Labour migration and free circulation of labour are increasingly featuring on the agenda of regional integration processes. Indeed, experience has shown that regional agreements on labour migration often have a more immediate impact on how people move, and under what conditions, than international conventions or treaties. This underscores the need for regional policy approaches and coordination for the harmonisation of labour policies, including on policy issues such as recognition of professional qualifications, social security coverage and portability of benefits. The inclusion of mechanisms for social dialogue is consequently essential also at the sub-regional and regional levels.
Lack of labour protection for migrant workers undermines protection generally for all workers. The many international labour standards adopted over the years by the International Labour Conference of the ILO are important for safeguarding the dignity and rights of migrant workers. In principle, all international labour standards, unless otherwise stated, are applicable to migrant workers.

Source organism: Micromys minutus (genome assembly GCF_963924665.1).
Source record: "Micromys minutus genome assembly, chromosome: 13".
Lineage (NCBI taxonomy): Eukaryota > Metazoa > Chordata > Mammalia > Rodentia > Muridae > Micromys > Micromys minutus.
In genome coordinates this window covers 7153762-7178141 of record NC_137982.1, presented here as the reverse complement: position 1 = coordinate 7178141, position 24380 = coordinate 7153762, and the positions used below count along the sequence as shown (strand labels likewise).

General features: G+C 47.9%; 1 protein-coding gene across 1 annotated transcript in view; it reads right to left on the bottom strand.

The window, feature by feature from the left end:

From its very inception, the ILO also resolved to protect "the interests of workers employed in countries other than their own" (ILO Constitution, 1919, Preamble, recital 2), and has pioneered the development of specific international standards for the governance of labour migration and protection of migrant workers. it has adopted two Conventions, in 1949 and 1975, which are accompanied by non-binding Recommendations.
The human desire to seek decent employment and livelihoods is at the core of the migration-development nexus. As more people cross borders to work in the coming years, fair and effective migration policies that protect the rights of migrant workers and reduce the costs of labour migration will be essential for achieving economic growth and enhancing development outcomes for migrant workers and their families, and for countries of origin and destination. The ILO works with governments, employers’ and workers’ organizations to improve labour migration policies that can achieve more equitable development with a focus on the needs of working men and women who generate the benefits towards development and who support their families and communities in countries of origin and destination.